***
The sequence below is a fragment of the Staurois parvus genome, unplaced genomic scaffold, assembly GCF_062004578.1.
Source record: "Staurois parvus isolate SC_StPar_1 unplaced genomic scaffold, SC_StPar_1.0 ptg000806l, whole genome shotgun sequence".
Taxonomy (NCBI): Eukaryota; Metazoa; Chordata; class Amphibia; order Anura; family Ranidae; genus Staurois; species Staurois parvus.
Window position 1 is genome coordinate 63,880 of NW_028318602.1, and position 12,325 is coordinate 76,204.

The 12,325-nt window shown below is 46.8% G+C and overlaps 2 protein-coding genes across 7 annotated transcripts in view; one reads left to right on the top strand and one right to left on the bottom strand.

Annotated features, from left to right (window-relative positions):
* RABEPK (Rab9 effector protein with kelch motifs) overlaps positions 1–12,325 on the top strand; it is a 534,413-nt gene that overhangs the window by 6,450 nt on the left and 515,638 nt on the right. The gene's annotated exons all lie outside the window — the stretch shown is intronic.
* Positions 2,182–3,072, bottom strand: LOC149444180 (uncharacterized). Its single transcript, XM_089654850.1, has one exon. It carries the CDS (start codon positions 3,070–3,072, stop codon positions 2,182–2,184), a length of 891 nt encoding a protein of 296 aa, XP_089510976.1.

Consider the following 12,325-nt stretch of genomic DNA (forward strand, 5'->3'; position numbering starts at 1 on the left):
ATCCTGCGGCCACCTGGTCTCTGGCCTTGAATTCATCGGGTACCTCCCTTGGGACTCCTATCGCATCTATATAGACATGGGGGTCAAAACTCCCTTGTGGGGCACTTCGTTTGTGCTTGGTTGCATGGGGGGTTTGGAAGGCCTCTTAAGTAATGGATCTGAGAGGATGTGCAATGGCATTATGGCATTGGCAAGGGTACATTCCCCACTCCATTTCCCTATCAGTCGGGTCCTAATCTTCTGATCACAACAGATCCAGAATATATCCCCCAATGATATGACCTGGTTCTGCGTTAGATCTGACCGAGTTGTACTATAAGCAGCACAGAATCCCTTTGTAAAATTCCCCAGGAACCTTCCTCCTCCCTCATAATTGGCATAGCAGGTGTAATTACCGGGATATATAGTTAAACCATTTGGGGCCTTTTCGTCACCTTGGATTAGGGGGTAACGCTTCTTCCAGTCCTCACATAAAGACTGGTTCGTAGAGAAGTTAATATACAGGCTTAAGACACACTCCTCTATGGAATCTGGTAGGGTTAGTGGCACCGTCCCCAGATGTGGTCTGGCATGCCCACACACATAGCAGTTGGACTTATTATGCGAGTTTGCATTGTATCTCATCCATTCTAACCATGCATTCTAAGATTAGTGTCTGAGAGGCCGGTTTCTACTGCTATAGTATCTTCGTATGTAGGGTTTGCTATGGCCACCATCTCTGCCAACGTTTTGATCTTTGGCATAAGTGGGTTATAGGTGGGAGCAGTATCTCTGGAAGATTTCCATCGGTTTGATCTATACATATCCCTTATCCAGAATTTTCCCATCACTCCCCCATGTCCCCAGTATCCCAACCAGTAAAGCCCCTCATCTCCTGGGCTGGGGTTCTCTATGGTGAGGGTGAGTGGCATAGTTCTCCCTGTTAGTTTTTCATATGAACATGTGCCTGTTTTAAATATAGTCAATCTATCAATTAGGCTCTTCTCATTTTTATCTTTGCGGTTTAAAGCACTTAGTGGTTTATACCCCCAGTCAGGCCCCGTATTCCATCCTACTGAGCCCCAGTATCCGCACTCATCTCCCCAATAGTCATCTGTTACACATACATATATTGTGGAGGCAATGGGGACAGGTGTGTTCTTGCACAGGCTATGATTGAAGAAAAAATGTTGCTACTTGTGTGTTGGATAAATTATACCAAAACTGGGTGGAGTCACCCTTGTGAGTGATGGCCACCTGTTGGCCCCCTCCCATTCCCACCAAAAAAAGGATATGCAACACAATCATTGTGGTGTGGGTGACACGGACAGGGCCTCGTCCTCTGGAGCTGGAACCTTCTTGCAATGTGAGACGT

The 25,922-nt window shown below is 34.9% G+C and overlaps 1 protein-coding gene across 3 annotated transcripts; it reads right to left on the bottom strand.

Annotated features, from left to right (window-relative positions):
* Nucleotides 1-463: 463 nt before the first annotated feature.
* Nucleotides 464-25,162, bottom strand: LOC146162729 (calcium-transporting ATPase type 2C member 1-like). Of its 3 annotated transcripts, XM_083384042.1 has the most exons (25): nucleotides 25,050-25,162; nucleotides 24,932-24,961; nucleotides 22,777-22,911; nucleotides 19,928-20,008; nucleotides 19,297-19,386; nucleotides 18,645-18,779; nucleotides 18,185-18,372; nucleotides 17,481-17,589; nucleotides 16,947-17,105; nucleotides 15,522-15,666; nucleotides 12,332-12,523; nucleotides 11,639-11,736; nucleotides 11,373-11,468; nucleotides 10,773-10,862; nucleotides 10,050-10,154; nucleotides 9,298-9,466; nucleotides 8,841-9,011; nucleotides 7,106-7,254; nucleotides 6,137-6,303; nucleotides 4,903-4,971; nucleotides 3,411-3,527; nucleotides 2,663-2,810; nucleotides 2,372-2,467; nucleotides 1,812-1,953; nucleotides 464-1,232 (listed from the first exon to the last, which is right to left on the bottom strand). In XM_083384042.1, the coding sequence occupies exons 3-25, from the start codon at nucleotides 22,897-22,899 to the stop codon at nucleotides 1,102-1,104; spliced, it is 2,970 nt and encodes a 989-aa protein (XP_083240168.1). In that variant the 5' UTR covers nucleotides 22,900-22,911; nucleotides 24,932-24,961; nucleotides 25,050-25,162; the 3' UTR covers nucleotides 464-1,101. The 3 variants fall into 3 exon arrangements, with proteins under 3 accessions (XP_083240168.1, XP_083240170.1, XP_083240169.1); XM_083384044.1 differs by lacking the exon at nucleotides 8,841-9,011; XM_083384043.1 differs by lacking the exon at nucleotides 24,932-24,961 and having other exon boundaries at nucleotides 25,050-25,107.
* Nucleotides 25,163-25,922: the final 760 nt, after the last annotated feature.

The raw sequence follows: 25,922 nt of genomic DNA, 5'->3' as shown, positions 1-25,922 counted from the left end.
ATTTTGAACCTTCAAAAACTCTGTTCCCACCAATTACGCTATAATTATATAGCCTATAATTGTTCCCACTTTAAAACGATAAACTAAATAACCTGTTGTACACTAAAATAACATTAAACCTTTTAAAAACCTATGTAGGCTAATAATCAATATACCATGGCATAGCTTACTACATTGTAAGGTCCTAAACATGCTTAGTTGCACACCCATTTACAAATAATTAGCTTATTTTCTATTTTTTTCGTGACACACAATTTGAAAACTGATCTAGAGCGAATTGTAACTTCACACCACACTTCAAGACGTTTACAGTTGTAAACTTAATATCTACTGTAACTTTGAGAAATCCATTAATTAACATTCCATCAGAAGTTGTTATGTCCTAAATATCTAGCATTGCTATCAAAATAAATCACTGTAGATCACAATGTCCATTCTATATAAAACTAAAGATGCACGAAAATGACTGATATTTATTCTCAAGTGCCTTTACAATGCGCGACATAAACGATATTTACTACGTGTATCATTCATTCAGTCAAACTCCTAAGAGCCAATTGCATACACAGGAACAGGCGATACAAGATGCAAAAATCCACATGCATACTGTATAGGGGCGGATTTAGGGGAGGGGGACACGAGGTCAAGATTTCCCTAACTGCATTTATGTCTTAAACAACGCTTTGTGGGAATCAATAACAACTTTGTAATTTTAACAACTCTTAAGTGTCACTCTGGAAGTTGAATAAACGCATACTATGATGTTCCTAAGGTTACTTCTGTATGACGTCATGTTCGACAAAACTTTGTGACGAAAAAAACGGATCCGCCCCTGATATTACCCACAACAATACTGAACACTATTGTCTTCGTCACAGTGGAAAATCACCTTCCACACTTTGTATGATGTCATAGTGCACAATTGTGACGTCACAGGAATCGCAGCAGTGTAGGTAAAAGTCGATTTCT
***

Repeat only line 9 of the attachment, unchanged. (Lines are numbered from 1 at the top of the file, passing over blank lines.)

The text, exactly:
Consider the following 12,325-nt stretch of genomic DNA (forward strand, 5'->3'; position numbering starts at 1 on the left):